Organic molecules are the building blocks of life, though they can also be produced by chemical reactions unrelated to life. They are fairly certain that it comes from melting water-based crystals, called clathrates, buried just below the planet's surface.
The methane could simply be the product of basic geological processes, but it's possible the gas has origins in biological sources.
Since Curiosity landed on Mars in 2012, the rover has been exploring Gale Crater, a massive impact crater roughly the size of CT and Rhode Island, for geological and chemical evidence of the chemical elements and other conditions necessary to sustain life.
Rocks line an ancient channel where water may have once flowed on Mars.
"This is the first time we've seen something repeatable in the methane story, so it offers us a handle in understanding it", said Chris Webster from NASA's Jet Propulsion Laboratory, the lead author of the paper.
Three Mars years' worth of data shows that along with spikes in methane, levels swing between 0.24 and 0.65 parts per billion, peaking in the northern hemisphere summer. Eigenbrode says the analyzed rocks came from the bottom of what was once a lake at a time when Mars was a much warmer, wetter place.
Several spacecraft including Curiosity have detected whiffs of this gas that "defied explanation", Webster said. The Martian surface is bombarded with radiation that can degrade organic compounds, explains Eigenbrode.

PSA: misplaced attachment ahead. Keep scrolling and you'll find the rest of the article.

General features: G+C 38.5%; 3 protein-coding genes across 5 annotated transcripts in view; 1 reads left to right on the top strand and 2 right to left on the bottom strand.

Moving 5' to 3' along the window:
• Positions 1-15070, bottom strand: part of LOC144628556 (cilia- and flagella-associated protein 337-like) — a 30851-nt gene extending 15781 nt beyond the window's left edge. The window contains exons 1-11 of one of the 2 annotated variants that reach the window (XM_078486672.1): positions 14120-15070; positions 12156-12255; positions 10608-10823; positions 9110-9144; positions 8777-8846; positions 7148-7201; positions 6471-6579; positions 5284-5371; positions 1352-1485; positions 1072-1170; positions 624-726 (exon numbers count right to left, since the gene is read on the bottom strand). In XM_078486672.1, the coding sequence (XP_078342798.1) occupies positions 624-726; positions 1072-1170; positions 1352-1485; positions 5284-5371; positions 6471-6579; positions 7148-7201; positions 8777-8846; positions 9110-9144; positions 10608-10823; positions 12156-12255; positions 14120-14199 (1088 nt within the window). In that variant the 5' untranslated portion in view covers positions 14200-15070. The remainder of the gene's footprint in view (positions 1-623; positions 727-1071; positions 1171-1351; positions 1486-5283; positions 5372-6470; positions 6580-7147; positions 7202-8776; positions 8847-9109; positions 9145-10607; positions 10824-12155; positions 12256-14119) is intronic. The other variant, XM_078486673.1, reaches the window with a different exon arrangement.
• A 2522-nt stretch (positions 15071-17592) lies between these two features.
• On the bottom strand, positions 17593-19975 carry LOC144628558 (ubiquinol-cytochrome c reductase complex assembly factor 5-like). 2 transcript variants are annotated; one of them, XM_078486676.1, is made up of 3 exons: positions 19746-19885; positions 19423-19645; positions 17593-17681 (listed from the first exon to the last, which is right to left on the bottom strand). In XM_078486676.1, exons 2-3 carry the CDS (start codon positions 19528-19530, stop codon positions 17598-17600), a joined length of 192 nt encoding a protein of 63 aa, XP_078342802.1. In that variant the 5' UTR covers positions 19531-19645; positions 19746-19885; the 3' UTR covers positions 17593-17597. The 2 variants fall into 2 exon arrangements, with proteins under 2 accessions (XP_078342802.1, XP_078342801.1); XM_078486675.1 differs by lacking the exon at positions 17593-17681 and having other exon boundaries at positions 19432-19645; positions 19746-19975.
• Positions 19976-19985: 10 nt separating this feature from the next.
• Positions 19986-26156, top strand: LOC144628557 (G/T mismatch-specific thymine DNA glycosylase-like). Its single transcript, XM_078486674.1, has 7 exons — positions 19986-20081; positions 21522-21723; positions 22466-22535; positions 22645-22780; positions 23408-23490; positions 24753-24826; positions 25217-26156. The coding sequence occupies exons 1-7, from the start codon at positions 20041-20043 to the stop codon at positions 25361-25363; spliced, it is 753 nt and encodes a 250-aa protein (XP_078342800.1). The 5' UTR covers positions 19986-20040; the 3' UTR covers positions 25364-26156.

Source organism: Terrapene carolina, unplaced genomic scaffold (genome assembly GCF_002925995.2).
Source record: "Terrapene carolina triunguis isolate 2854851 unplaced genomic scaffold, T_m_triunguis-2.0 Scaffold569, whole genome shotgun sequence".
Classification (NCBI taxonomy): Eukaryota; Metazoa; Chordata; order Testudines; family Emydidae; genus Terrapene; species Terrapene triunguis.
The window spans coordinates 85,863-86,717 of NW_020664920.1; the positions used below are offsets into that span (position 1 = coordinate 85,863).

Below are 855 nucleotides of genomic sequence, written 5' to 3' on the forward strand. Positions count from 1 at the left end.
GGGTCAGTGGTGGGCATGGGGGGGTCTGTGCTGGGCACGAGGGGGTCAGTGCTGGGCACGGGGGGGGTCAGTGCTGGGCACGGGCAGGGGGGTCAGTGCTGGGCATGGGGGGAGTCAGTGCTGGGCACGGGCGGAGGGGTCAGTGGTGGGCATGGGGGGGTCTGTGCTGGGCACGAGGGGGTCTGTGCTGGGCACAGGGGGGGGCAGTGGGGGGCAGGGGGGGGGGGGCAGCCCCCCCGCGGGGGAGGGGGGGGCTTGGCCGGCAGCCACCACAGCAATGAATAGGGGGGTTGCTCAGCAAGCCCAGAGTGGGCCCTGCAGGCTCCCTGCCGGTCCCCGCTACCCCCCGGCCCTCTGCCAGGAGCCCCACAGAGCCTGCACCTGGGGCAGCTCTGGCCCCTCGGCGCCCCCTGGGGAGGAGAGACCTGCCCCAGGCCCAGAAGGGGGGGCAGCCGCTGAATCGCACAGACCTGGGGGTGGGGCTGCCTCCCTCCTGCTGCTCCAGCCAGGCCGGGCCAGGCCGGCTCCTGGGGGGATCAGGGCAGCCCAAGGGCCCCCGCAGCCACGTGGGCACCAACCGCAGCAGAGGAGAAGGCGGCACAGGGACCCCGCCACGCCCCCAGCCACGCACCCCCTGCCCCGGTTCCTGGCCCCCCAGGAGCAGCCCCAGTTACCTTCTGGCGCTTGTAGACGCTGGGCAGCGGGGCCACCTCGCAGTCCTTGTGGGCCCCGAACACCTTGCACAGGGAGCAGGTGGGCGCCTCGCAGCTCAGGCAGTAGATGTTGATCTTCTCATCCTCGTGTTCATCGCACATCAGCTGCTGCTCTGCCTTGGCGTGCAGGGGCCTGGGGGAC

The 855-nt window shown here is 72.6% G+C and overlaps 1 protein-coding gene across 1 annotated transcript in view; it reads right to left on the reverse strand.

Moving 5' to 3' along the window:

"With this new data, we again can not rule out microbial activity as a potential source", Webster said.
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On Mars, organic molecules could have been produced by some form of either present or past lifeforms. But they're of interest to astrobiologists because they are the essential ingredients in all the chemistry that drives life on Earth.
"Once it's on the surface, the temperature on the surface regulates the way in which it holds on to the methane through 'stickiness, ' or surface adsorption as we call it", he says.
Curiosity dug up samples at Mojave and Confidence Hills near Pahrump Hills. In the ashes that remained they found thiophenes-relatively small and simple ringlike molecules containing both carbon and sulfur. The fact that similar molecules were also present at this new site suggests that this kind of organic material is present in abundance.
Researchers say they can't rule out a biological source.
By examining data spanning almost three Martian years (six Earth years), Webster and his colleagues discerned the first repeating pattern in Martian methane.
"Ideally we want to get to samples that have not been irradiated". Like every planet in our solar system, it receives a steady rain of carbon-rich micrometeorites and dust from space.
While the Curiosity Rover only scrapes off the top 5 centimetres, ExoMars's MOMA lab which is planned to be launched in 2020 will go down 2 metres.
Webster says the rover results don't say whether the methane being released has been trapped for eons or is being generated now.
The Curiosity rover has lasted three times as long as it was meant to and is still going, which helped with the study of seasonal methane cycles. Its two-year mission will explore Mars to see if it's "geologically alive", or active below the surface.